Date29 Sep 2017
Air Space and Wind Harp
Kathy Barry’s Drawings for Midway
The fibers of all things have their tension and are strained like the strings of an instrument.
— Henry David Thoreau
Door and trampoline
Commonly, each page of a book functions like a door, hinged to its spine and granting the reader access to the page that follows or, less often, the one before. The book’s cover is a double door containing all the other doors.
Kathy Barry’s works in Midway, however, proffer a different book-concept — one in which we experience each page or two-page-spread more as the surface of a trampoline, pulled taut to the edge of each folio or sheet, and upon which verbal and visual elements leap, play and come to a kind of animated life. As we are led onwards by John Yau’s unfolding poetry, the desire to turn the page is countered by the need to linger and contemplate Barry’s enigmatic, alluring entanglements of form and space.
In a book, each typeset line is an horizon, along which the eye travels before diving down and ducking back to begin again at the left-hand margin. Painterly convention usually allocates only one horizon per image, although the abstract compositions of Kathy Barry, with their many flat and tilted horizons, their overlapping and disorienting lines, their vanishing points and their detonated, fractured space, are a strident departure.
As on a trampoline, everything drifts towards the centre—the middle point, the midway. Barry and Yau’s collaboration embodies such a meeting point or nexus: between an American poet and a New Zealand artist. In the shared, resonating, rebounding space of the open page, shards of colour gather around the edges of the typeset poetry. Barry’s pencil lines glide past the typeset lettering to suggest a deep space behind them. An inside. Far from offering a conventional flow or narrative, the book becomes an energetic routine, a field exercise, with all its crossings and recrossings. A renegotiation and rethinking of the page-space.
Each page of Midway might also be described as a unit of time, or an outward breath, followed by a pause—an intake of air—as the leaf is turned over, be it by the hand of the reader or a gust of wind. The book becomes a dynamic principle, both catalyst and vehicle. No matter what punctuation it contains, it is its own punctuation. Also, in the state of being read, it becomes a kinetic sculpture, moving beyond the flatness of its surfaces to occupy a three- or four-dimensional space. Left alone—open or closed—the book claims a shallower three-dimensional space, the front cover or open spread upraised on its mound of preceding and/or following pages.
Kathy Barry’s use of line and colour neither disturbs nor disguises the poetry. Neither does it necessarily elaborate upon or illustrate it. What the artist offers is an environment in which the words tremor with non-verbal possibility—a kind of parallelism very much in the spirit of Sonia Delaunay’s 1913 collaboration with Blaise Cendrars, The Prose of the Trans-Siberian and of Little Jehanne of Paris. Importantly, as critic Timothy Young has written, the Delaunay/Cendrars collaboration ‘championed the concurrent expression of art (mainly in the form of abstracted shapes and colours) with text’. In a similar spirit of high modernist aspiration, with a synchronous embrace of mystical and alchemical possibility, the offerings of Barry and Yau share the ‘continuous present’ of simultanéisme.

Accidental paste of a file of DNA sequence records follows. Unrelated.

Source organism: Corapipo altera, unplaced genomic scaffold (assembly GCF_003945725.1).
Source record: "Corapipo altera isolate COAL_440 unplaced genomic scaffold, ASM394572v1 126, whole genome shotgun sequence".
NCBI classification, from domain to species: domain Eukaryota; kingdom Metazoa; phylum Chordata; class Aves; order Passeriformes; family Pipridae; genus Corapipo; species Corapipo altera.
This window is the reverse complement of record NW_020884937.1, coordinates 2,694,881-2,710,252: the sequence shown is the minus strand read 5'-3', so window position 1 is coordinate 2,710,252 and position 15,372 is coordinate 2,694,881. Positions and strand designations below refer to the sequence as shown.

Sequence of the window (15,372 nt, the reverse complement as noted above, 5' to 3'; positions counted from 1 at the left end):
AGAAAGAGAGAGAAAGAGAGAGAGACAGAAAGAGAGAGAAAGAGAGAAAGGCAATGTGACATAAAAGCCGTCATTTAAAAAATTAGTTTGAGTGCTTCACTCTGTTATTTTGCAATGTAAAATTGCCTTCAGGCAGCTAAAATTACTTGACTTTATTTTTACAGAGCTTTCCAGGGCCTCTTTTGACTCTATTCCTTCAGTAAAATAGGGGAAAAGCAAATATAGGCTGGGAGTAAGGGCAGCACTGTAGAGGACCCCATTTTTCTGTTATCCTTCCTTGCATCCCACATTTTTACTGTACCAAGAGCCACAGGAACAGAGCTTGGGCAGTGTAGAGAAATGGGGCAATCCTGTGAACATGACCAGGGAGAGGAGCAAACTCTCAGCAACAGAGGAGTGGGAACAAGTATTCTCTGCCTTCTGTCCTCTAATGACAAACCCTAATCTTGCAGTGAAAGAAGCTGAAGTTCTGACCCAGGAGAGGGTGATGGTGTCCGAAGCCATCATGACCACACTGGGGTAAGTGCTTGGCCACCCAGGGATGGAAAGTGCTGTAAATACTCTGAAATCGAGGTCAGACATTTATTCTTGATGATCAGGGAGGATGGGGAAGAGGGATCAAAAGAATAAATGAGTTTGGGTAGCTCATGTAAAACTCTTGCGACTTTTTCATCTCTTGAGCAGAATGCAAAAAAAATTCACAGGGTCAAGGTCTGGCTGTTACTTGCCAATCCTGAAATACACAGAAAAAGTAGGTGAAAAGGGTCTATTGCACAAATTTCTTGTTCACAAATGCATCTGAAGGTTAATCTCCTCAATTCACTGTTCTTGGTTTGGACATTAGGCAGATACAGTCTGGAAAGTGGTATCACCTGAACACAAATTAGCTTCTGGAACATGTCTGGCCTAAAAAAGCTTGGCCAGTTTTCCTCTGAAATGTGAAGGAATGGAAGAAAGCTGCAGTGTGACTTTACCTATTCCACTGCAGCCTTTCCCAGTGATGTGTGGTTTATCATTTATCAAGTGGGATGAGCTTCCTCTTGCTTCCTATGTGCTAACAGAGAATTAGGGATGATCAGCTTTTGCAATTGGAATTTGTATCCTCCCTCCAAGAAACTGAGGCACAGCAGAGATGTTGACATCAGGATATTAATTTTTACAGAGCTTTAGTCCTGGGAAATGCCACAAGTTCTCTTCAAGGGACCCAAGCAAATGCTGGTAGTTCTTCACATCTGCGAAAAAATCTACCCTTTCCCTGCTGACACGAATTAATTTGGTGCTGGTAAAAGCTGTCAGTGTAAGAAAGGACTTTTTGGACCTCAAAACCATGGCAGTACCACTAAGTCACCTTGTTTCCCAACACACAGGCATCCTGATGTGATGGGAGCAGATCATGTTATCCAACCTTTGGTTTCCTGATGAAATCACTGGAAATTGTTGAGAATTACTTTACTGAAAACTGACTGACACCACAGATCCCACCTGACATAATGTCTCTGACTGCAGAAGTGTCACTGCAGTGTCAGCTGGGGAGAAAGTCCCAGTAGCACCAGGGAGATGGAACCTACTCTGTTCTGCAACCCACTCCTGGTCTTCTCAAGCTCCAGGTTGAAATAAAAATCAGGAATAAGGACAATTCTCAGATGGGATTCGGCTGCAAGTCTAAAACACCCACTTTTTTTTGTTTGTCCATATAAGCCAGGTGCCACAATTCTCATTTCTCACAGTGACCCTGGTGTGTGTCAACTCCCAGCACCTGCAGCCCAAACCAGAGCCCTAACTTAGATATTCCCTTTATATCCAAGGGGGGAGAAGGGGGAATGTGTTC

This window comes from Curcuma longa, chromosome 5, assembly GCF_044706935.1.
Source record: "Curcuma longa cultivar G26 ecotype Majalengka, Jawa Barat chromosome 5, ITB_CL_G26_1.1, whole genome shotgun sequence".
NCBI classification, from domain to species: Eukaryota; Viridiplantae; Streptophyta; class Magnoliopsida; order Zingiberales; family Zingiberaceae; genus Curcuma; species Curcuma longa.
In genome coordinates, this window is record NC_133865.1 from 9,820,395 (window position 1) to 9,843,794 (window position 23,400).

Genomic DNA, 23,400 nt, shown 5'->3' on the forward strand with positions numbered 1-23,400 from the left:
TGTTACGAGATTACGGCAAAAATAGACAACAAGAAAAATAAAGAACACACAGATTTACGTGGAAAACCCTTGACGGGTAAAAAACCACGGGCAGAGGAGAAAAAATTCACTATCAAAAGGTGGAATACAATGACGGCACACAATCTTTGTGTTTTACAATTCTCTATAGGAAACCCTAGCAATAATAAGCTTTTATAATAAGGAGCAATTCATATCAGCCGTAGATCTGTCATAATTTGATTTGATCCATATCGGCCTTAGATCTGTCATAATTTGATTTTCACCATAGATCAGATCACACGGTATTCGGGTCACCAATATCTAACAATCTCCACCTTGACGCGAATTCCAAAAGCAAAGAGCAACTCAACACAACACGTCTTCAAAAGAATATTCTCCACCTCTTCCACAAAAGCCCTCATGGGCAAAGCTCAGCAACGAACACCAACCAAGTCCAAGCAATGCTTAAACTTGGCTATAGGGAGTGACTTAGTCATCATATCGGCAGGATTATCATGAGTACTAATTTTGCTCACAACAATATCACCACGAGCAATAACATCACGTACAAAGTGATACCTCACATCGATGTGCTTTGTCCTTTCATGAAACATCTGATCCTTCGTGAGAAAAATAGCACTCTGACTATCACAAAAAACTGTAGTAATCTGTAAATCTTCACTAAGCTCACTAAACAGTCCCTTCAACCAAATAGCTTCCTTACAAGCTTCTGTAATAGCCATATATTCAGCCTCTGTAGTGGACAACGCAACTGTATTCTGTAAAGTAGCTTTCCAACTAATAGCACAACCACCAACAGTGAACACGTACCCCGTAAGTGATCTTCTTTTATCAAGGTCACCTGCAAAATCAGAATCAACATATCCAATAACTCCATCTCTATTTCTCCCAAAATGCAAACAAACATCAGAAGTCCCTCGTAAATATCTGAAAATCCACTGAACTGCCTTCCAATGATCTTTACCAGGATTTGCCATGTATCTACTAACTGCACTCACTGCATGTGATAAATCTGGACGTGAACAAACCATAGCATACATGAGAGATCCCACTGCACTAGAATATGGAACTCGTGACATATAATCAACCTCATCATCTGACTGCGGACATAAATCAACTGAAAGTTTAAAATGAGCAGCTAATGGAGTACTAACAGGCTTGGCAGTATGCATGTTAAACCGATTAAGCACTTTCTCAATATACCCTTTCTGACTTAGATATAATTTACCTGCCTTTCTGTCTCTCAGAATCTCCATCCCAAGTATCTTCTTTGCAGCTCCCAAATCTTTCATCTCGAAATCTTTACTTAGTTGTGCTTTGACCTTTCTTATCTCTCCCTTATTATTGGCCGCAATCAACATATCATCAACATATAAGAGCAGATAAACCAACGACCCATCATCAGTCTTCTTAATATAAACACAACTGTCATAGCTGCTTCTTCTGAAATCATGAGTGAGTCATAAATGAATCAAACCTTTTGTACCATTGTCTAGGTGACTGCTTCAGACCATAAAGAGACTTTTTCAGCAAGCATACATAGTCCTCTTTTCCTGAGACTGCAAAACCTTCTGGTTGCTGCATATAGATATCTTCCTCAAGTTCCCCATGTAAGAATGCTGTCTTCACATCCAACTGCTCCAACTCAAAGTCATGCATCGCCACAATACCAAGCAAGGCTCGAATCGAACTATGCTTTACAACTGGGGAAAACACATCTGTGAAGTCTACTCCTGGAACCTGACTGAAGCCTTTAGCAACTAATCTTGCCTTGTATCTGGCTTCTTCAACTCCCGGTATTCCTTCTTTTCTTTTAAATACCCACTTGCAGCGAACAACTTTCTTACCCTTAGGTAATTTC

To the lyrical compression and refinement of Yau’s poetry, Barry’s drawings offer a counter movement—a visual de-compression: they push outwards to the four sides of the page. At times, the solid clump of typeset verse resembles a rock thrown into a pond — the surrounding coloured forms creating a lively, clamorous splash. In this process of compression and release, we witness another kind of kineticism.
Kathy Barry offers a setting for the poems—not so much in the sense of a physical backdrop, but in the musical sense. With their harmonies and their discordances, the drawings are a percussive, angular accompaniment—seemingly improvised, or composed according to principles or a process the viewer can only guess at.
Each copy of the book is its own unique moment. Each page. While Yau’s handprinted words are consistent across the edition, with each copy Barry’s elaborations begin again from scratch. In each case, the pencil takes a different tack. The machine starts up. I am thinking of a hazy white sky criss-crossed by vapour trails. Lines etched upon a sundial. A spider’s web. A wire sculpture or children’s string game. The shattered pane of a window. Or lines strung between non-existent survey pegs. A trans-dimensional space.
One iteration of the book uses only the colour yellow—another is brightly checkered. Colours are raised. In Barry’s pencil- and brush-work, we witness a notion of art-making as a variation on flag- or kite-flying, tent-raising, sail-setting, the laying of all kinds of nets, celestial as well as earthly. It is an act of suspension, of orchestrated tension, of rewiring and restringing. The resulting book is both instrument—a wind harp, by my reckoning—and musical score. Each page of Midway is also a resonating body, a tympanum or membrane upon which the poet’s voice reverberates, and from which letters, words, lines, colours and spaces leap into a further life.
Gregory O’Brien is a poet, painter and writer. His most recent books include Whale Years (AUP, 2015) and See What I Can See: New Zealand Photography for the Young and Curious (AUP, 2015)